(Masterpieces of American Literature)

Although referred to in its subtitle as stories, Women with Men is in fact a collection of two novellas and one long story. That Ford refers to the works as stories is significant, for he has shown interest in the long story as a separate genre of literature.

The first novella in this volume, The Womanizer, belongs in the long tradition of “Americans in Paris” literature produced by numerous fiction writers in the nineteenth century and the 1920’s. It is ironically named, since the protagonist, Martin Austin, has been “temporarily distracted” by some women far from his home but seems for the most part unsuccessful in his relationships with the opposite sex. Although he loves his wife, Barbara, while in France he attempts to initiate a relationship with a Frenchwoman, Josephine Belliard, hoping to establish some connection that transcends sexuality. His attempts end in confusion and a minor scandal, and the trip he had looked forward to as “romantic,” a chance to open himself to new possibilities, turns out to be the opposite. Like other Ford protagonists, he wants to do good but fails to do so during a crisis involving Leo, Josephine’s young son.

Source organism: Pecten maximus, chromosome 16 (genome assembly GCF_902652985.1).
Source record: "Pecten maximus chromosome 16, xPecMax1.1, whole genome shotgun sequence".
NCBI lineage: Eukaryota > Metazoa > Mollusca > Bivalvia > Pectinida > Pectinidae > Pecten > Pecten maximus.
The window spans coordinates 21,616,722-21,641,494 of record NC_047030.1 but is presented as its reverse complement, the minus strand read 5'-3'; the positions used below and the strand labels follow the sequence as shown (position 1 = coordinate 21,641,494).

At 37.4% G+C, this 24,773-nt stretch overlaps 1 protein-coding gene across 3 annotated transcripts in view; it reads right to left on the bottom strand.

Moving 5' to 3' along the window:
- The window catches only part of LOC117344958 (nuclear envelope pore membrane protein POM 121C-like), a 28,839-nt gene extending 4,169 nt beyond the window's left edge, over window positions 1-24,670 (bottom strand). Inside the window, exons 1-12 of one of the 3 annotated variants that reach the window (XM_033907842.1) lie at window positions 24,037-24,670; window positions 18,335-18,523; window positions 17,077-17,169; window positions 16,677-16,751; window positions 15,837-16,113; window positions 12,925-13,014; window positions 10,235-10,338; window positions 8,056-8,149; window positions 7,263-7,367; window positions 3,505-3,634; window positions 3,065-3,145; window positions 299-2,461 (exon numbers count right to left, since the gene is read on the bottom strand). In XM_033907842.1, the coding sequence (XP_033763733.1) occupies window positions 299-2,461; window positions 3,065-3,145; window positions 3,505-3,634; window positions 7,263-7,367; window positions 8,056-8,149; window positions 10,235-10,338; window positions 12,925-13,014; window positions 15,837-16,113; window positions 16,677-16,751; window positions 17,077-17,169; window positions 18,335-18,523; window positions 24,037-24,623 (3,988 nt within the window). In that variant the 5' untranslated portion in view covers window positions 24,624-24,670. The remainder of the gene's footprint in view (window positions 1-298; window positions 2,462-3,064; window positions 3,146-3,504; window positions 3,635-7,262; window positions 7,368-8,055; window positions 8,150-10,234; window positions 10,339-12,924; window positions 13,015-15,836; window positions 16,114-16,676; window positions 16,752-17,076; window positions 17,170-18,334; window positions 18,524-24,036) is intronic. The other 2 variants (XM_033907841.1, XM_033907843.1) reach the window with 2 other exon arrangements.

Martin’s wife, who is “systematically optimistic,” exhibiting what he thinks of as the American attitude toward life, accuses him of being distant and unapproachable because “he took himself for granted.” Determined to make the rest of his life “as eventful and important” as what had passed, Martin feels a strong sense of freedom, a belief that his life is entirely under his control, and he is convinced that, although one must live with one’s mistakes, nevertheless “all is potential.” His temporary loss of Josephine’s son, left in his care, and the ensuing police probe leaves him feeling that he had lost “his newly found freedom” and the chance for something new.

The short story “Jealous” is narrated by Larry, who was nineteen at the time of the events he is recalling. Like Martin Austin in The Womanizer, he becomes involved in events over which he has no control, although his instinct is to do good whenever possible. On their way for a Thanksgiving visit with Larry’s mother, who is estranged from his father, Larry and his...

(The entire section is 921 words.)